We do not often get to talk about Chile in this publication, but overnight the local central bank surprised markets with a 125bp rate hike and said the policy rate would reach its 'neutral level sooner than foreseen'. The topic of earlier than expected rate hikes should continue to drive FX trends and keep the dollar supported against the low yielders.
USD: Fed continues to edge towards loose policy exit
Chile and Singapore became the latest central banks to tighten policy in response to inflation pressure - although Chile faces many local political challenges which have contributed to a much weaker Chilean Peso. Interestingly Chile's central bank talked about the need to get the policy rate to neutral sooner than expected, questioning whether the 3.00% pre-pandemic policy rate is sufficient. Policy rates in Chile are now 2.75% after last night's 125bp rate hike. We know that Chile's central bank has some ties with the Czech National Bank who are also involved in some very front-loaded tightening. Somewhat incredibly the market prices a 100bp rate hike in the Czech Republic in early November after last month's surprise 75bp hike.
We mention the above since the re-rating of tightening cycles is a core story driving FX markets currently - including the UK and to a lesser degree the US. Last night's release of the FOMC minutes confirmed that the Fed is edging towards the exit of loose monetary policy, meaning that tapering would be announced/starting in November and concluded by next summer. The transition in views towards inflation becoming more persistent has been evident in Fed communication recently and may well be echoed by two Fed speakers today, Bullard and Bostic.
Interestingly the conviction of tighter policy seemed to play out in the US yield curve yesterday, with a dramatic 7bp flattening in the 2-10 year yield curve. The outright decline in long-dated yields could smack of a 'policy mistake' although the fact that equities and commodities stayed bid suggests perhaps we shouldn't read too much into the move. The dollar has weakened over the last couple of sessions, but our view would be that even if the Fed did make a policy mistake of too early and too aggressive tightening - it would still be positive for the dollar. In our experience, flat or inverted yield curves are positive for currencies and such a US curve would be negative for pro-cyclical currencies.
Expect the dollar to remain supported on dips, especially against energy importers with dovish central banks (Japan and Turkey stand out here). And today's US PPI data should be a reminder that the Fed needs to become more vigilant about inflation.
Expect DXY to find support in the 93.70/94.00 area.
EUR: Bear market bounce in EUR/USD
EUR/USD enjoyed a decent bounce yesterday in spite of an above consensus US CPI figure. We do not buy into the early Fed tightening is a dollar negative story and wouuld expect this bear market bounce to stall ahead of the recent high at 1.1640.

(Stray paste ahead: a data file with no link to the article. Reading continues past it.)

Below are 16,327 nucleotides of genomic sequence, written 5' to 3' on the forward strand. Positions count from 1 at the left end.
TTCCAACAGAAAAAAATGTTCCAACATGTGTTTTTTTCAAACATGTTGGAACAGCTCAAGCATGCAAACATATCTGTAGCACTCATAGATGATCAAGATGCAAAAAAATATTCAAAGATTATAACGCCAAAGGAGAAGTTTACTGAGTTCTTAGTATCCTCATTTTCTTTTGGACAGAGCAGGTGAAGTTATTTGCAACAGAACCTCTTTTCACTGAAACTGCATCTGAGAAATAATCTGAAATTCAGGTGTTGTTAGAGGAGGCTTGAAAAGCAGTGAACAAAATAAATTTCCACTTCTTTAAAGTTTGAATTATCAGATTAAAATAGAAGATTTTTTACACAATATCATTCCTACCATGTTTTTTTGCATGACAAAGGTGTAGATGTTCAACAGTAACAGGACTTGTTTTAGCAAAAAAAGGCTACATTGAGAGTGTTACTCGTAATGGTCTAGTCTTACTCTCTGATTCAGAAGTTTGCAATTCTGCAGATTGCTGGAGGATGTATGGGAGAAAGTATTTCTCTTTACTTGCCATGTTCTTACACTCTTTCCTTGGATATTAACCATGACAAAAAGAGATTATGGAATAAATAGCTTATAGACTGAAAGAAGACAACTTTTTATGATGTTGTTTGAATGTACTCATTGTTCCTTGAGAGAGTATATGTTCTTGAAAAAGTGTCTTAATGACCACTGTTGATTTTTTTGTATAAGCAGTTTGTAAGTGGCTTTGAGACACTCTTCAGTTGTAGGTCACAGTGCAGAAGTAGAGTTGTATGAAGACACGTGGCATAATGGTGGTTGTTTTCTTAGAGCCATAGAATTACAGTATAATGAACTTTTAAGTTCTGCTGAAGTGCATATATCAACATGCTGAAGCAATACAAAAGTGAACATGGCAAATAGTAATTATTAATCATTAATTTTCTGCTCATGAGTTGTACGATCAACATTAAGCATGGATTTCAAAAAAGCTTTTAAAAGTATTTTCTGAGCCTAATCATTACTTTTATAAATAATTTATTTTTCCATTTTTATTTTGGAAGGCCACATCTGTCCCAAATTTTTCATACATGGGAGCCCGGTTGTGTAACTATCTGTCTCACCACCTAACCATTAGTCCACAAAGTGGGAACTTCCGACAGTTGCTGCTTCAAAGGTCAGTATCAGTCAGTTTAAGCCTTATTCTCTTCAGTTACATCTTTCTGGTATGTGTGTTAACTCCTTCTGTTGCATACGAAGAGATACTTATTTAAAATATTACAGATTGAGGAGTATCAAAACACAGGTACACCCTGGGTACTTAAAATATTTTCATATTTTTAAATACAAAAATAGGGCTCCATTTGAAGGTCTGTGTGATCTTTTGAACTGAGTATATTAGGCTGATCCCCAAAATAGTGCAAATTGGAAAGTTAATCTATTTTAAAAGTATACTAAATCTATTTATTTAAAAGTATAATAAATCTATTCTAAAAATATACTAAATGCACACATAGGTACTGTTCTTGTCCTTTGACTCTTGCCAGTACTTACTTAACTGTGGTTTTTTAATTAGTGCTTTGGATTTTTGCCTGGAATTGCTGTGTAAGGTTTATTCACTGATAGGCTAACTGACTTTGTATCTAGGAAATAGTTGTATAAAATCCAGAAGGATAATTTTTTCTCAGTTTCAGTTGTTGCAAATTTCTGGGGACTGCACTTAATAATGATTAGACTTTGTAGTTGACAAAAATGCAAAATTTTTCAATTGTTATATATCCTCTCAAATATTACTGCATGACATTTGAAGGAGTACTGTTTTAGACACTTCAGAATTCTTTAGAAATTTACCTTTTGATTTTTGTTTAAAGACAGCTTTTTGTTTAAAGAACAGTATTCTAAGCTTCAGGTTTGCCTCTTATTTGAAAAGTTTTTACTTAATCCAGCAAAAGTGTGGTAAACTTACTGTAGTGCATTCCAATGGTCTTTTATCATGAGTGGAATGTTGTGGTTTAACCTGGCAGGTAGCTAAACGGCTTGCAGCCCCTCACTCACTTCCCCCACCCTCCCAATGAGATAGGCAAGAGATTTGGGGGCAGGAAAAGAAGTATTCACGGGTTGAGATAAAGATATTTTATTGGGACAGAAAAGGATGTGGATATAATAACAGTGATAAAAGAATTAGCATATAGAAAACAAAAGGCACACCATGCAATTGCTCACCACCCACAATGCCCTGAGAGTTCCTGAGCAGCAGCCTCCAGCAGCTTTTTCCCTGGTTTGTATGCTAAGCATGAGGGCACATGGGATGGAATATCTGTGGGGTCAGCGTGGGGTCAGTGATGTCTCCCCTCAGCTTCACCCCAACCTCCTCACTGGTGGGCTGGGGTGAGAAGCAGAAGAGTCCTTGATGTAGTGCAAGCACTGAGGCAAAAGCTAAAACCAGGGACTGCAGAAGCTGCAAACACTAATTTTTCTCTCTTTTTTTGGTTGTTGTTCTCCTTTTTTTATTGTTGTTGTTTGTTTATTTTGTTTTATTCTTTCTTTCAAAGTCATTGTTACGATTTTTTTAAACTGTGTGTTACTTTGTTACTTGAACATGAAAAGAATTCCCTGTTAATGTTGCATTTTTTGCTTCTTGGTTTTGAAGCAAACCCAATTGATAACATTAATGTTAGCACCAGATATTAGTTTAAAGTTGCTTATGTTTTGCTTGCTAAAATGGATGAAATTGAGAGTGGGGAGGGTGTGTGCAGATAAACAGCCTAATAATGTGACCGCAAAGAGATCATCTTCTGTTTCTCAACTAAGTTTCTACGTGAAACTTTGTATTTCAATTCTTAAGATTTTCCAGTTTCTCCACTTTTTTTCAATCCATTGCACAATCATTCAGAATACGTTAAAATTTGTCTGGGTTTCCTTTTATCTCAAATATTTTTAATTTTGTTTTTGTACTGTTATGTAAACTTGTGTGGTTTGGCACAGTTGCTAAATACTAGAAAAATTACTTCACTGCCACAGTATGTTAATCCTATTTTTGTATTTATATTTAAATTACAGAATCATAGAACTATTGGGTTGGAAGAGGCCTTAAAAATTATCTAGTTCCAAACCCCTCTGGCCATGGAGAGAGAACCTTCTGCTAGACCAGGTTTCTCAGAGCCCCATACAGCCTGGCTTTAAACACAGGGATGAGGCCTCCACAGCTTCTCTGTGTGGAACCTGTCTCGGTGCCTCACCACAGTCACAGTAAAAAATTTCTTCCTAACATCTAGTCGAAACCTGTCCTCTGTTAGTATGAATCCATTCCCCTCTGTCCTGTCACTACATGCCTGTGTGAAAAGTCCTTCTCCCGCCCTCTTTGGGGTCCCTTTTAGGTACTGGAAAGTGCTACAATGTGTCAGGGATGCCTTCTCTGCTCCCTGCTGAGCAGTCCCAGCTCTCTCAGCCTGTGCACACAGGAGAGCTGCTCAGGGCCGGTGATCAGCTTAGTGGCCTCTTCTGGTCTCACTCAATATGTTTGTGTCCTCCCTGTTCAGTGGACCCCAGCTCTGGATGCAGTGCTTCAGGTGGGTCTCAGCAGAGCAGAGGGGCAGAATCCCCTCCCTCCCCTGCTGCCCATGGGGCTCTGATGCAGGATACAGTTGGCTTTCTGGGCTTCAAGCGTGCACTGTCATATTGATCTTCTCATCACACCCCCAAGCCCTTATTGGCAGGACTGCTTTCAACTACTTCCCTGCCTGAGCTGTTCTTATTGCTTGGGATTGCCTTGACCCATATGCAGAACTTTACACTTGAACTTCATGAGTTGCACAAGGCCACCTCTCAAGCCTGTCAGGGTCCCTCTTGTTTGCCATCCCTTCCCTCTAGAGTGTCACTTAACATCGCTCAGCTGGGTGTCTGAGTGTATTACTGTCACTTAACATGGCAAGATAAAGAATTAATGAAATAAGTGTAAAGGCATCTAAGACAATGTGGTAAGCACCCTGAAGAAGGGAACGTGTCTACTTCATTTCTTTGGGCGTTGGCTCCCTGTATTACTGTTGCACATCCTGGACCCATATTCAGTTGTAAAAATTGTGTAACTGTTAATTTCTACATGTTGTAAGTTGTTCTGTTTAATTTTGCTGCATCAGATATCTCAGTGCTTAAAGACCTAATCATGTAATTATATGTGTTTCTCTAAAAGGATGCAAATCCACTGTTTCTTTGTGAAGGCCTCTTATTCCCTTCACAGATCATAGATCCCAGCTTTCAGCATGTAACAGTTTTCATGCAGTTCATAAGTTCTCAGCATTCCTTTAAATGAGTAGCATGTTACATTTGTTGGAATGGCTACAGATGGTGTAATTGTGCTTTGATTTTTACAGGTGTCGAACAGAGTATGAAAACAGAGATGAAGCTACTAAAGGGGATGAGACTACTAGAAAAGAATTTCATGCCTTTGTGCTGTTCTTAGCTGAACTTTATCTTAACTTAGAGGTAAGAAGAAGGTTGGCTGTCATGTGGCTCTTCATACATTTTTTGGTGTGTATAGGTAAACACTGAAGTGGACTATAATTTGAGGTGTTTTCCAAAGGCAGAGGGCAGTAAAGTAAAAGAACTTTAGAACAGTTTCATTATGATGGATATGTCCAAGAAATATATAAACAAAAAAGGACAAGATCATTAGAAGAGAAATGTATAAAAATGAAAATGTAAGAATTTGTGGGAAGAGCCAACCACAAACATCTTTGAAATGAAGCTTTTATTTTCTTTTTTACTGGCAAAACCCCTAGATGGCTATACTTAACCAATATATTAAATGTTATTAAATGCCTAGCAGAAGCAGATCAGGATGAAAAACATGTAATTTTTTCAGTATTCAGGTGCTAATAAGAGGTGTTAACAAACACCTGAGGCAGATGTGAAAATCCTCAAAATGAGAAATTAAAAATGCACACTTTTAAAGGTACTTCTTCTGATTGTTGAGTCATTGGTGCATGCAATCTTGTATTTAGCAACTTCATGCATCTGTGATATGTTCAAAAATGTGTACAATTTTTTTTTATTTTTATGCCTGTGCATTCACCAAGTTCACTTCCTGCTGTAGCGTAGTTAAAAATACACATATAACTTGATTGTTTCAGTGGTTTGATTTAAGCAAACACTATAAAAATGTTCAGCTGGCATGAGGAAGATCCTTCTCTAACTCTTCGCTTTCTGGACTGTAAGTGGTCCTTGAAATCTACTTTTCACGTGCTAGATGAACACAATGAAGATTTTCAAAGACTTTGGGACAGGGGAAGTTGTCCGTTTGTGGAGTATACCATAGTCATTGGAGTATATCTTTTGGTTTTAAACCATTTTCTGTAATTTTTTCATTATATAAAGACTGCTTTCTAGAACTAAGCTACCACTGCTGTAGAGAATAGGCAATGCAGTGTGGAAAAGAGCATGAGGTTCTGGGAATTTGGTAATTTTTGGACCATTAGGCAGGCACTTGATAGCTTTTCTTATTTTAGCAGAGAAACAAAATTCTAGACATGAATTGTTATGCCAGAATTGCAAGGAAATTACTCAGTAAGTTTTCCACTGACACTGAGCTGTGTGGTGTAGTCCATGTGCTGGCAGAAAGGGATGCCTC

Look out today for ECB speakers today, especially the hawkish Knot speaking at 1430CET. So far the ECB is not being drawn into the early tightening debate, although this could come to a head closer to the December ECB meeting.
Elsewhere look out for Swedish CPI today at 930CET. CPIF ex-energy is expected to rise to 1.7% YoY. The ultra-dovish Riksbank (projecting policy rate unchanged until 2024!) blames higher prices on energy. Any upside surprise in the ex-energy number could question the Riksbank's dovishness and send EUR/SEK below the psychological 10.00 level.
GBP: Let's hear it from the doves
A 20bp BoE hike is priced by the end of this year. Surprisingly we have had little pushback from the BoE. Today we will hear from known dove Tenreyro at 1210CET and presumed dove Mann at 1640CET. Should they fail to push back against the aggressive, early pricing of BoE rate hikes, GBP could get a further lift. That should see EUR/GBP test the range lows at 0.8450/70 and GBP/JPY press the highs of the year at 156.
CNY: FX protest from the PBOC
We have been talking for many months about the strong trade-weighted CNY and how it is proving useful in fighting higher imported commodity prices. Indeed, latest inflation data, PPI near 11% YoY, CPI at 1% YoY shows the pressure on margins faced by Chinese SMEs.
Yet overnight the PBOC fixed USD/CNY 40 pips higher than model projections - effectively the PBOC delivering a 'FX protest'. Should this mark the start of a series of moves to complain about CNY strength, then the big psychological level in USD/CNY at 6.50 could become vulnerable. Yet the CNH is an expensive sell (3.15% implied yields on the 3m forwards) thus any positioning against the CNH may come through the local high yielders such as the IDR.
Read the original analysis: FX daily: The race to neutral
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